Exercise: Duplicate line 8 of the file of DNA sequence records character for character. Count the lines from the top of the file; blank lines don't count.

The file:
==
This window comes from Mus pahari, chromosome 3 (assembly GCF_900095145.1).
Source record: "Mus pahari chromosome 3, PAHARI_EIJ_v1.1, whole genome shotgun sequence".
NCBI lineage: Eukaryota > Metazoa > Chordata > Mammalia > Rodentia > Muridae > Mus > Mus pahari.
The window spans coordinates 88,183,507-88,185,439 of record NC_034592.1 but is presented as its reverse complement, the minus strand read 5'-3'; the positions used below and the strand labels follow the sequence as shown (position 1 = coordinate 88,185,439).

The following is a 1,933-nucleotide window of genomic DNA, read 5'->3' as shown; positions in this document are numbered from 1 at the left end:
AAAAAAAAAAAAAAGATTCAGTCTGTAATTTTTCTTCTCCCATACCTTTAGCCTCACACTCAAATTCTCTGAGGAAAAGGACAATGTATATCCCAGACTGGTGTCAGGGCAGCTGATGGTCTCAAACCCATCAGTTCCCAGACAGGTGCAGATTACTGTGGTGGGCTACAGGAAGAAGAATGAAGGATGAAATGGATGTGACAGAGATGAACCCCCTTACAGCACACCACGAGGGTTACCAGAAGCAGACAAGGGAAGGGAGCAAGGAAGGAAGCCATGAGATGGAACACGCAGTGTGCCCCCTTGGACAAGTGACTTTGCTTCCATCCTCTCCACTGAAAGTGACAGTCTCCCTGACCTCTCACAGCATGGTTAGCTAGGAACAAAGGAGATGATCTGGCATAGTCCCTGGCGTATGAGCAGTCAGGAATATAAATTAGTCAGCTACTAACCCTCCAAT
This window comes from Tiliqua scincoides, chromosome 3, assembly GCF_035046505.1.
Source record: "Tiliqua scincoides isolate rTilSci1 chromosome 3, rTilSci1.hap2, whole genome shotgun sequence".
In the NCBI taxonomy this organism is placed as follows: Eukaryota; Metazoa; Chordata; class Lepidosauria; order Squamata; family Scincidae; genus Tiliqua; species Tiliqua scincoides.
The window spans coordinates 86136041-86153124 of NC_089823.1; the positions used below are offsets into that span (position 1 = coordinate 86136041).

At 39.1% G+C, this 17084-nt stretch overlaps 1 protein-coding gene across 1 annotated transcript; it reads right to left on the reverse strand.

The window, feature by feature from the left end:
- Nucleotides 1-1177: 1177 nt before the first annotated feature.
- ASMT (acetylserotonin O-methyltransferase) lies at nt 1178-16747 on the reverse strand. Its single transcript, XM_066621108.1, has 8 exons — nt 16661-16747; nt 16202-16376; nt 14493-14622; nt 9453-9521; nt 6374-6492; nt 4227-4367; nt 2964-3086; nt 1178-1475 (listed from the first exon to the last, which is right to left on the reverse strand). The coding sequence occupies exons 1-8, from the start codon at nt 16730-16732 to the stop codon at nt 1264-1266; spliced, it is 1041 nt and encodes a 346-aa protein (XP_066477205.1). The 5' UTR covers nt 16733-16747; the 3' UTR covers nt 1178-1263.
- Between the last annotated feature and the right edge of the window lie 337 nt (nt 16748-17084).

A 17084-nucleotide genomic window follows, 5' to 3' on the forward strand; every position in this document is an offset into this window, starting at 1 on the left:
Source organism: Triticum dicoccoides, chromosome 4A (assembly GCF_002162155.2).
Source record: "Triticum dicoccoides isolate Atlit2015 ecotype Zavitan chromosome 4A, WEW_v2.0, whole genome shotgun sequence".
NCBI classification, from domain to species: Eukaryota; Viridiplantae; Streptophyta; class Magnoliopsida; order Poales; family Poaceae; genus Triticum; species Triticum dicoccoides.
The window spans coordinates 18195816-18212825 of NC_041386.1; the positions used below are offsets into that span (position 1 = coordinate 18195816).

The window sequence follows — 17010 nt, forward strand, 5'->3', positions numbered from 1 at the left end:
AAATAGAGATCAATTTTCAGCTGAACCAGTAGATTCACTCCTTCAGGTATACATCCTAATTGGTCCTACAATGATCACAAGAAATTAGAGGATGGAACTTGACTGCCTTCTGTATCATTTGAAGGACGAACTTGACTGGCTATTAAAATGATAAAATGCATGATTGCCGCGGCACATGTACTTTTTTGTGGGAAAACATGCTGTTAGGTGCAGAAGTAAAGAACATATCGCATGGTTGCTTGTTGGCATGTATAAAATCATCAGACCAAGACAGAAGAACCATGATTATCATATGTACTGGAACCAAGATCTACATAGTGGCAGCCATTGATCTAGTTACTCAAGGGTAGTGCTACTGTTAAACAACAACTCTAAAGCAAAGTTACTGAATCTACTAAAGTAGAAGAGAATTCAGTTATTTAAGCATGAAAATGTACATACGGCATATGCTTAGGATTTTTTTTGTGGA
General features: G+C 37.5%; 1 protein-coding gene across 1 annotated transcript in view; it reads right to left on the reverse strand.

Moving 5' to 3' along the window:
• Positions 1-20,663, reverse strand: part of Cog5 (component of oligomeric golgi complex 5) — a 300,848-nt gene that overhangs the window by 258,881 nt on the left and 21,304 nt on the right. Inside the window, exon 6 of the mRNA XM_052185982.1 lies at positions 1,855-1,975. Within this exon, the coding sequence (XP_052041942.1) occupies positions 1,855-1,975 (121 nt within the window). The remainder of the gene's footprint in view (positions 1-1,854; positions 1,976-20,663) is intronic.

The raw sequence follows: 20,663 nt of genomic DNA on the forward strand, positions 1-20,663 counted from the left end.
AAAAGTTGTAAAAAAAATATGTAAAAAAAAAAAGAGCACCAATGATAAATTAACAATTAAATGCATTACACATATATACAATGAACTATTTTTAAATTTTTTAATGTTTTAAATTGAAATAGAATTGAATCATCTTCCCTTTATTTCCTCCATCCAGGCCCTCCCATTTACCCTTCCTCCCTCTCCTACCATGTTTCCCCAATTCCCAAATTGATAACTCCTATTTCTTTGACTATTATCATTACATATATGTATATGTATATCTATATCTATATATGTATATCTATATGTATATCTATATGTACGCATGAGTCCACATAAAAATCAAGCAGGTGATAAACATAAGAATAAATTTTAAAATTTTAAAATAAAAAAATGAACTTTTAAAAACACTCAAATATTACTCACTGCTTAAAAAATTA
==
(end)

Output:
Source record: "Tiliqua scincoides isolate rTilSci1 chromosome 3, rTilSci1.hap2, whole genome shotgun sequence".